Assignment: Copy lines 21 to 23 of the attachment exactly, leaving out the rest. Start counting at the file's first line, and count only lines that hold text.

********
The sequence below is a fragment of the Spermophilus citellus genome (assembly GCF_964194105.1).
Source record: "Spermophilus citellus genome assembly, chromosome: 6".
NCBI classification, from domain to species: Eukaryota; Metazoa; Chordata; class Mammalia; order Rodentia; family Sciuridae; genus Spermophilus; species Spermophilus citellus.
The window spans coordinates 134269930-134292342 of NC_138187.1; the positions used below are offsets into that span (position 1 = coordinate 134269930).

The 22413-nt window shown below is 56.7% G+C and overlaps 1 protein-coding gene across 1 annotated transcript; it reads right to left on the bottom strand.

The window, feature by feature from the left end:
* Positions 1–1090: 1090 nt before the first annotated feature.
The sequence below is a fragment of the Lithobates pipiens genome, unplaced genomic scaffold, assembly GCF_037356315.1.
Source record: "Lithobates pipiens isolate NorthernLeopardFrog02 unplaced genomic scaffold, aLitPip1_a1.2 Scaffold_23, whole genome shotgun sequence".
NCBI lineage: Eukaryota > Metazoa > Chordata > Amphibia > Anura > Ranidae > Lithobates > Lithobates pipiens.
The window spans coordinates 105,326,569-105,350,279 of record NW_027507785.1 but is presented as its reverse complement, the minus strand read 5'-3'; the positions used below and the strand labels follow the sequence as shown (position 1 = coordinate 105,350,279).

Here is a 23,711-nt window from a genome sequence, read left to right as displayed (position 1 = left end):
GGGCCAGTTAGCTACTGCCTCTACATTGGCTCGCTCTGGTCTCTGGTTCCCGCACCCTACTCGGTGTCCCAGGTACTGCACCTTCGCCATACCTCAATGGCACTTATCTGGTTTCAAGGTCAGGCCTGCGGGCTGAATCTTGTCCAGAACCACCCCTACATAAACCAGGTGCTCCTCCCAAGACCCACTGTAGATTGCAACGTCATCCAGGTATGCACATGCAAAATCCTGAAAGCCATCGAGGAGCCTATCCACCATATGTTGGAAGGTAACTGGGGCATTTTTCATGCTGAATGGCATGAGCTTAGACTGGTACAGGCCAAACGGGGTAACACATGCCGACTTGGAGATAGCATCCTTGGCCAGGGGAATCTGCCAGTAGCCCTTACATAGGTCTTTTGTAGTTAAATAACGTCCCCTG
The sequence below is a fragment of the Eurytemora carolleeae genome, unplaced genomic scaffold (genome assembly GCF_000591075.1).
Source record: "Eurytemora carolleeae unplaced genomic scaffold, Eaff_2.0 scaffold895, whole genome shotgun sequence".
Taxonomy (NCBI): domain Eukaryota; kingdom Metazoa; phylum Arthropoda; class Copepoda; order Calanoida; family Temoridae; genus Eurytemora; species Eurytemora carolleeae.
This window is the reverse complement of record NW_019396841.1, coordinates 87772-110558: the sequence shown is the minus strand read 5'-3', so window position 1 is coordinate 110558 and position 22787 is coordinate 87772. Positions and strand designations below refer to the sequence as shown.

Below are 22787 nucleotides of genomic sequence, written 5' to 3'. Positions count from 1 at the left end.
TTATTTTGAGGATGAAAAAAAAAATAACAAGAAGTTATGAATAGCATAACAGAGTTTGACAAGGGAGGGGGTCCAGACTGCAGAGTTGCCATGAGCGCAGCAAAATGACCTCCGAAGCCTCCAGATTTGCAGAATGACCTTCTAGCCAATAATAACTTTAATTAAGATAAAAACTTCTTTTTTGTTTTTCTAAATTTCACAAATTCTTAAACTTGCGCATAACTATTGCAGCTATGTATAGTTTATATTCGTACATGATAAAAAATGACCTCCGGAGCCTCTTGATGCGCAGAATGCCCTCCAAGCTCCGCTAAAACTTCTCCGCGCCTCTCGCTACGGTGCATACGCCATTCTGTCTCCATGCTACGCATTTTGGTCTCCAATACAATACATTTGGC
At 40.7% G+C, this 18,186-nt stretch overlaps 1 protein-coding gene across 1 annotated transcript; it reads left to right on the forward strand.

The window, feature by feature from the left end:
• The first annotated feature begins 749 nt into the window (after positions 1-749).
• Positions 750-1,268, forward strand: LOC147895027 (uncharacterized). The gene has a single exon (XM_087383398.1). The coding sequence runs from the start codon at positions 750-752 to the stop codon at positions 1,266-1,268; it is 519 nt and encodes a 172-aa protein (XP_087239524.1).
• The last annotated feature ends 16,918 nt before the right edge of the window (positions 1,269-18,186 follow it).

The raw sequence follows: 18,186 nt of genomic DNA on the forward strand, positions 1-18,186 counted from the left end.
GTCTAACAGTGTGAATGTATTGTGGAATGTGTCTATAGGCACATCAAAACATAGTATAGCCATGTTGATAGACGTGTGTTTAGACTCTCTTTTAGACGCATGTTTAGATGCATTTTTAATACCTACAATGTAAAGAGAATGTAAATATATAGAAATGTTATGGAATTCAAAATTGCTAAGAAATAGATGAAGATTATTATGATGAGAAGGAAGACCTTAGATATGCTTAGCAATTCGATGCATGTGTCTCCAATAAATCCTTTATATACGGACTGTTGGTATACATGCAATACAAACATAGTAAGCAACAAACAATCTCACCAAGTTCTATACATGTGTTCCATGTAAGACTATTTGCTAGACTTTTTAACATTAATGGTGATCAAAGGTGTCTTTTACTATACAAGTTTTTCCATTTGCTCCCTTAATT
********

The window, feature by feature from the left end:
• The first annotated feature begins 749 nt into the window (after positions 1-749).
• Positions 750-1,268, forward strand: LOC147895027 (uncharacterized). The gene has a single exon (XM_087383398.1). The coding sequence runs from the start codon at positions 750-752 to the stop codon at positions 1,266-1,268; it is 519 nt and encodes a 172-aa protein (XP_087239524.1).